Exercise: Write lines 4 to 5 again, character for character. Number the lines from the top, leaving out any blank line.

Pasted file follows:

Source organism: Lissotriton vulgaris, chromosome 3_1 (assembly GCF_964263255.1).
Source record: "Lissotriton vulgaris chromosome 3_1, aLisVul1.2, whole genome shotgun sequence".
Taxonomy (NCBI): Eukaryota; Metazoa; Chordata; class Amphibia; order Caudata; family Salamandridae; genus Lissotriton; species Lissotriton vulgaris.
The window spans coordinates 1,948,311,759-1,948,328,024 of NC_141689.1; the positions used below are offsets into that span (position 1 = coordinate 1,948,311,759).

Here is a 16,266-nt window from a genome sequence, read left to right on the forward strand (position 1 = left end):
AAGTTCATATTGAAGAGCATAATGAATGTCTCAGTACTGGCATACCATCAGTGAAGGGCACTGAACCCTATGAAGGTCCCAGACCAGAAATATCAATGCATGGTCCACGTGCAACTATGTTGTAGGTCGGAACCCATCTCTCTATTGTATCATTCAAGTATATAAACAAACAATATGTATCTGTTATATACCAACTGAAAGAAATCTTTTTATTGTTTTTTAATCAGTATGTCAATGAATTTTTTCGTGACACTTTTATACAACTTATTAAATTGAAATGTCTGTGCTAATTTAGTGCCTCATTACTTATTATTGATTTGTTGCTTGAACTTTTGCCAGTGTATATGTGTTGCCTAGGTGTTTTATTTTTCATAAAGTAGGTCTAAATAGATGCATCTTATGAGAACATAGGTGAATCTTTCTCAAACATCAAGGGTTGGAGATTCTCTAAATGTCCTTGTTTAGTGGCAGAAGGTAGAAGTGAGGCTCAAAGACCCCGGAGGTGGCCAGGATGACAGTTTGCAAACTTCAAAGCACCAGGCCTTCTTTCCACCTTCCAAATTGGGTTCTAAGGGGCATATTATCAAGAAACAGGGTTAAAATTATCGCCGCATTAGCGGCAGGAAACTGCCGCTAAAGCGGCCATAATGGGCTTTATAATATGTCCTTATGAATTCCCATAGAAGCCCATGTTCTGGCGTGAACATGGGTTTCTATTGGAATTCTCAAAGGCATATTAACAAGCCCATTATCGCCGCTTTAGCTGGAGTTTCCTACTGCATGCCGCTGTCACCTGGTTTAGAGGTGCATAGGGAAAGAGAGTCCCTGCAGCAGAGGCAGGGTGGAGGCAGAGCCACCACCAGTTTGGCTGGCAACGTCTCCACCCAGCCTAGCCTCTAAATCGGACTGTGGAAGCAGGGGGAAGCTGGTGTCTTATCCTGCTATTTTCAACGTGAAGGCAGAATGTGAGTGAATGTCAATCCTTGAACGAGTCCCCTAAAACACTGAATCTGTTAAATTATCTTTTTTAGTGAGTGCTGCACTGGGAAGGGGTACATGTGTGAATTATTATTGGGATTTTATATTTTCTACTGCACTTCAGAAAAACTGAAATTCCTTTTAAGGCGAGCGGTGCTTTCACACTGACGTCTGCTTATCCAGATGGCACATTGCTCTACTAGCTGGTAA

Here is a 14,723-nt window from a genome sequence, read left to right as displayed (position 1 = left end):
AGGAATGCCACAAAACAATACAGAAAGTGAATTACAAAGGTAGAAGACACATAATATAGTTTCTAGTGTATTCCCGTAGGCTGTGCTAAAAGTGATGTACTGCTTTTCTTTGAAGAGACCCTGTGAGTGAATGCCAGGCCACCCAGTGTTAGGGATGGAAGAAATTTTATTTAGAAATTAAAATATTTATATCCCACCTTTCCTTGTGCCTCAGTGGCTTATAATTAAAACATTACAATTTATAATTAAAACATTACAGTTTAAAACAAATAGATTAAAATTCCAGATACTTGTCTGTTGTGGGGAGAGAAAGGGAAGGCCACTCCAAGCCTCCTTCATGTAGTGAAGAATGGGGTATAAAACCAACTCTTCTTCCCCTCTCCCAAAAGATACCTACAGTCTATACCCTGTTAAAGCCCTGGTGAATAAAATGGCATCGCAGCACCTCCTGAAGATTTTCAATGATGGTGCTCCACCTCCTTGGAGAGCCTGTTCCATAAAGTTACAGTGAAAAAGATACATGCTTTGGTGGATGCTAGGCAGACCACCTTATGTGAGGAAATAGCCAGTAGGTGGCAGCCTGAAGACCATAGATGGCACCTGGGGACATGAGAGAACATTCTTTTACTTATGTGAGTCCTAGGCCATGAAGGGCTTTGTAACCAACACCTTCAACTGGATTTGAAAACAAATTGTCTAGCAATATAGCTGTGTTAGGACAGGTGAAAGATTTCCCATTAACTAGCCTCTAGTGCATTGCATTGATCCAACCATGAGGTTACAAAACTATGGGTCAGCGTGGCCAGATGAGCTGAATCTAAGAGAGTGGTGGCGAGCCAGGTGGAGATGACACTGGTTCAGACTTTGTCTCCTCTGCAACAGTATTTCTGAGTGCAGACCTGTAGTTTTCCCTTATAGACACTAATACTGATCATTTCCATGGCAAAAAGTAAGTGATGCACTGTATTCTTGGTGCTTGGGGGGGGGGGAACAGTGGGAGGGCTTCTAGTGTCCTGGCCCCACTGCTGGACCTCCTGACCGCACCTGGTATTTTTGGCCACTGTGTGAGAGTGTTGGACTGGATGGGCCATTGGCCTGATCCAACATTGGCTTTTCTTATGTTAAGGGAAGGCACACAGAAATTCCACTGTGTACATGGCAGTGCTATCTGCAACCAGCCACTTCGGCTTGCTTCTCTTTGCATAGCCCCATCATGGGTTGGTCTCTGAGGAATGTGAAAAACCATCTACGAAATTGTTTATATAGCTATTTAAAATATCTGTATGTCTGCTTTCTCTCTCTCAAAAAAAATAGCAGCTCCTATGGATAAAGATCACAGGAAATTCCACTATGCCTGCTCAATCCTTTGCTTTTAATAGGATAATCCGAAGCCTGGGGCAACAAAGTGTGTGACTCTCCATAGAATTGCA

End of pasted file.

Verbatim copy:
The window spans coordinates 1,948,311,759-1,948,328,024 of NC_141689.1; the positions used below are offsets into that span (position 1 = coordinate 1,948,311,759).

Here is a 16,266-nt window from a genome sequence, read left to right on the forward strand (position 1 = left end):